With some of the highest industrial and commercial property tax rates in the Southeast, South Carolina counties have come to rely heavily on fee in lieu of tax (FILOT) agreements to compete for economic development opportunities.
Addressing an imbalance
While often complex in execution, the idea behind FILOTs is straightforward:
County property tax rates range as high as 10.5% in South Carolina. Therefore, businesses that pledge to invest at least $2.5 million in job-creating, economy-stimulating projects can slash those property tax rates by a quarter.
FILOT agreements are such an important tool for Greenville County in recruiting investment that it’s a rare month when there aren’t at least a half dozen agreements for county council to consider.
Greenville County Deputy Administrator John Hansley says such agreements have attracted new businesses to the area and help Greenville and other counties across the state compete. He adds that the state General Assembly realized counties were at a competitive disadvantage with surrounding states and created FILOT agreements to help address the imbalance.
“It did keep us somewhat competitive with surrounding states,” he says.
Companies have five years from signing a FILOT to deliver on their end of the deal and are required to report progress to the state Department of Revenue. But do some of them come up short?
Hansley says it’s rare — so rare that he can’t remember the last time it happened and the county had to “claw back” lost tax revenues.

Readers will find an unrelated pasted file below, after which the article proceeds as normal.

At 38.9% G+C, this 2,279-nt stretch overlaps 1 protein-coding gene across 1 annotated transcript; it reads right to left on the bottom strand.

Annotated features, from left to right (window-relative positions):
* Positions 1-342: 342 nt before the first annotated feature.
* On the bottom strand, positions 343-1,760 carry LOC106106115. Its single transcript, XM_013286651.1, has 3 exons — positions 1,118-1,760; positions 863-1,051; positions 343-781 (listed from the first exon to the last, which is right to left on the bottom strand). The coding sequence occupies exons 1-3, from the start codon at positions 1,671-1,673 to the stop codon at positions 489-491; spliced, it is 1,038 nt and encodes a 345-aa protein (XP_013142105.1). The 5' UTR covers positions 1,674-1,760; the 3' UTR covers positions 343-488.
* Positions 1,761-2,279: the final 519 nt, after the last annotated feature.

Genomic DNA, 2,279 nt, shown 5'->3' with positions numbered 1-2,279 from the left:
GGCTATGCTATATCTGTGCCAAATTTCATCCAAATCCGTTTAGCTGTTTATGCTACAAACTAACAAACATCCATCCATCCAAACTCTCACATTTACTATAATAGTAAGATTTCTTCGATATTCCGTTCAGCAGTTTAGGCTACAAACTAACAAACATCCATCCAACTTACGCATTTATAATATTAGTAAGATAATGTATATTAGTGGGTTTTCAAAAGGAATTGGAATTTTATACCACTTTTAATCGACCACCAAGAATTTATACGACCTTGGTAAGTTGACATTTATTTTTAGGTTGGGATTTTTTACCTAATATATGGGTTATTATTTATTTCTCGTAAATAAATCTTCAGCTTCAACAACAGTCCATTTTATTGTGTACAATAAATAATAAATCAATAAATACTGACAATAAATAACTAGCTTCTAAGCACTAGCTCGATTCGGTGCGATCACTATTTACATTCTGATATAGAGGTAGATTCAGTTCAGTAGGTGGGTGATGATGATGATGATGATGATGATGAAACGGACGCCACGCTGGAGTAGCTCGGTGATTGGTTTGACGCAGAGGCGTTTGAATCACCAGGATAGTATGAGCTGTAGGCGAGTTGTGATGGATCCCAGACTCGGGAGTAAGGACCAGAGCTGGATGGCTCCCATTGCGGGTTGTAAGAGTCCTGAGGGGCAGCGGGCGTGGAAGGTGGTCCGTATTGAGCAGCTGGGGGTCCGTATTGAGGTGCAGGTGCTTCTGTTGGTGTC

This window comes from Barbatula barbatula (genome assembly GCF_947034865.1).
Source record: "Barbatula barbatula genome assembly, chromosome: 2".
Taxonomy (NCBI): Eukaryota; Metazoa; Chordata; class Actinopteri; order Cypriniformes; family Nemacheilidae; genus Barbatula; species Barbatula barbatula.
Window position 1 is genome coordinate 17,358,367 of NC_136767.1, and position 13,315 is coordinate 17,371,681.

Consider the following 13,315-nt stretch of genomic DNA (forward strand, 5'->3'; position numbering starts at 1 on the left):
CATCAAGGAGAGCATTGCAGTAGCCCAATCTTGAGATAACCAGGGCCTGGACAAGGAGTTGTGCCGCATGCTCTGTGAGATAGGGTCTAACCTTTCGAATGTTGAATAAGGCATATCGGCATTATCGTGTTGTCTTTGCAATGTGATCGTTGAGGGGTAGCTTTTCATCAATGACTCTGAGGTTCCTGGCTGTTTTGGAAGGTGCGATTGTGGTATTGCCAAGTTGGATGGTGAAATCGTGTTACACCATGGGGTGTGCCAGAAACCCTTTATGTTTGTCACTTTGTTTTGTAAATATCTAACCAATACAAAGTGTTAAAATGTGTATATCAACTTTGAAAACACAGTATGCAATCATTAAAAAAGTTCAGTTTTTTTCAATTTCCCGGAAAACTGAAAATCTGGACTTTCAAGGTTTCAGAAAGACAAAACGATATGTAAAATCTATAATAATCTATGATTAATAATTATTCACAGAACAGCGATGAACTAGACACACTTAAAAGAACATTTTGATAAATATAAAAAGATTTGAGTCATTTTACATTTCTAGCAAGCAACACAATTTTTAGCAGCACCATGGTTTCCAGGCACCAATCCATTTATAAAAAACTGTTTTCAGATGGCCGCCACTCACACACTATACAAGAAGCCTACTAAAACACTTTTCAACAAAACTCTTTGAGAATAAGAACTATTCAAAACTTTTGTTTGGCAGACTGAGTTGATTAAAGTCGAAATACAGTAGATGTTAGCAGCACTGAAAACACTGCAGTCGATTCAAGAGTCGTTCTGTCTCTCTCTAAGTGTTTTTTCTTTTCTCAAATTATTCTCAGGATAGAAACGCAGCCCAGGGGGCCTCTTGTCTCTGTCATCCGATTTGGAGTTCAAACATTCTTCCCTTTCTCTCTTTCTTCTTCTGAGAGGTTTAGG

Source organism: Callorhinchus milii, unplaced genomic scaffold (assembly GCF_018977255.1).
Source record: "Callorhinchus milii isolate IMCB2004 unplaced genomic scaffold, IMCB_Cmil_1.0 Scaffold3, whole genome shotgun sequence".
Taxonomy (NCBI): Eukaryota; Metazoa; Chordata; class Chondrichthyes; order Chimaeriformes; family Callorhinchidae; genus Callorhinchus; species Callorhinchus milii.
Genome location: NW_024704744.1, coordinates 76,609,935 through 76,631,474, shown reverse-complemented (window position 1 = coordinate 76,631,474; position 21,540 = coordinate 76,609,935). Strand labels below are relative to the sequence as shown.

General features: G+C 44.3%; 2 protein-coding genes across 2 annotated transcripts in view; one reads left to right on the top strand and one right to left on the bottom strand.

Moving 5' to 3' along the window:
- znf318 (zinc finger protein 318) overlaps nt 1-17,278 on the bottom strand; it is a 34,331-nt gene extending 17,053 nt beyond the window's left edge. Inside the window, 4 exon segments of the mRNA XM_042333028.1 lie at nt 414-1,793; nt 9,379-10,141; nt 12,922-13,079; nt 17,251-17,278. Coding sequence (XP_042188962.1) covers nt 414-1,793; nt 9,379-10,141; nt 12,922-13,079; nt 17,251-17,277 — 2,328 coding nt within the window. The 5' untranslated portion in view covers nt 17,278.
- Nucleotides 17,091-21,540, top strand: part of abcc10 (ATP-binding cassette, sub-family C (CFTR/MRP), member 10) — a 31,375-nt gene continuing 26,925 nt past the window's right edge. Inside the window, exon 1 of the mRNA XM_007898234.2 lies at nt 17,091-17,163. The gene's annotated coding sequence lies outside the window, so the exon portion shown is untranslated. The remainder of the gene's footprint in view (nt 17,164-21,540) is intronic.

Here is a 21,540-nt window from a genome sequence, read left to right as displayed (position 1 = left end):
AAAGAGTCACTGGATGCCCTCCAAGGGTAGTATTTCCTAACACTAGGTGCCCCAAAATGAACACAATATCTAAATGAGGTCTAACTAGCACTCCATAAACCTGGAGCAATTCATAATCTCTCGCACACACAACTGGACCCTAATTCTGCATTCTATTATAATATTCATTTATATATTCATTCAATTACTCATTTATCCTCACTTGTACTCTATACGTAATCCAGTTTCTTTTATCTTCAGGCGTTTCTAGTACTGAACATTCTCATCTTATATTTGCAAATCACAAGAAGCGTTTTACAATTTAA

But some say this is an unnecessarily complicated solution to a simple problem.
A simpler solution
Spartanburg County Councilman David Britt is chairman of his council’s economic development committee and has worked on recruiting businesses to the Upstate since the early 1990s. He says without FILOTs, Spartanburg County would not have secured anything near the $21 billion in investments since then.
Britt says he’s lobbied state lawmakers for years to bring property taxes in line with neighboring states where they go as low as 4%, but to no avail. FILOT helps level the playing field, he says.
“If they would do that then no county in South Carolina would have to use these incentives, and I think we would see an explosion in investments across the state,” Britt says.”
Britt is not alone in thinking the state’s property tax structure needs an overhaul.
According to a study prepared by the Massachusetts-based Lincoln Institute of Land Policy funded by the South Carolina Chamber Foundation and South Carolina Realtors, the state’s property tax structure is “complex, inequitable and uncompetitive.”
“We need to come to grips with it,” Britt says. “If I had a New Year’s wish, it would be that the legislature set 4% for everything.”
Snapshot of South Carolina property tax rates
- Residential property is assessed at 4%
- Commercial property and residential property that is not used as a primary residence is taxed at 6%
- Industrial property is taxed at 10.5%